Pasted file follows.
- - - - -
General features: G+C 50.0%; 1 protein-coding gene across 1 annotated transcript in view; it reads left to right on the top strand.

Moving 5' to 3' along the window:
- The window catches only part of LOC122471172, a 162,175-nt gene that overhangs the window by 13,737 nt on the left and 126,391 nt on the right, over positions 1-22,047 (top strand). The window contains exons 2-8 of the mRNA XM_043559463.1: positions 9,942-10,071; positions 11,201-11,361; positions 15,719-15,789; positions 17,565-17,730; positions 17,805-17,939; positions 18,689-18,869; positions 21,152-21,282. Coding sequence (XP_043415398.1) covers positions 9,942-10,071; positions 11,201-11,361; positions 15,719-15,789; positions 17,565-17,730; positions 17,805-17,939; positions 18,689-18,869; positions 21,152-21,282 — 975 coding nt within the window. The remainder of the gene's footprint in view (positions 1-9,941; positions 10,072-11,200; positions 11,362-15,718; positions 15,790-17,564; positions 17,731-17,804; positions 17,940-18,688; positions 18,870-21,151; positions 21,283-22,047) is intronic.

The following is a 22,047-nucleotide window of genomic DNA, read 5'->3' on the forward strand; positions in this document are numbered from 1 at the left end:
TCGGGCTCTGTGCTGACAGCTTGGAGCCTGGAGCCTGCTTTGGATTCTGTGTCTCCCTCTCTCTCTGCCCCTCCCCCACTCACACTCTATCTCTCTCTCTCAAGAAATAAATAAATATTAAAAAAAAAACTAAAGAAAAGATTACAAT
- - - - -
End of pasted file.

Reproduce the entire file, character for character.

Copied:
General features: G+C 50.0%; 1 protein-coding gene across 1 annotated transcript in view; it reads left to right on the top strand.

Moving 5' to 3' along the window:
- The window catches only part of LOC122471172, a 162,175-nt gene that overhangs the window by 13,737 nt on the left and 126,391 nt on the right, over positions 1-22,047 (top strand). The window contains exons 2-8 of the mRNA XM_043559463.1: positions 9,942-10,071; positions 11,201-11,361; positions 15,719-15,789; positions 17,565-17,730; positions 17,805-17,939; positions 18,689-18,869; positions 21,152-21,282. Coding sequence (XP_043415398.1) covers positions 9,942-10,071; positions 11,201-11,361; positions 15,719-15,789; positions 17,565-17,730; positions 17,805-17,939; positions 18,689-18,869; positions 21,152-21,282 — 975 coding nt within the window. The remainder of the gene's footprint in view (positions 1-9,941; positions 10,072-11,200; positions 11,362-15,718; positions 15,790-17,564; positions 17,731-17,804; positions 17,940-18,688; positions 18,870-21,151; positions 21,283-22,047) is intronic.

The following is a 22,047-nucleotide window of genomic DNA, read 5'->3' on the forward strand; positions in this document are numbered from 1 at the left end:
TCGGGCTCTGTGCTGACAGCTTGGAGCCTGGAGCCTGCTTTGGATTCTGTGTCTCCCTCTCTCTCTGCCCCTCCCCCACTCACACTCTATCTCTCTCTCTCAAGAAATAAATAAATATTAAAAAAAAAACTAAAGAAAAGATTACAAT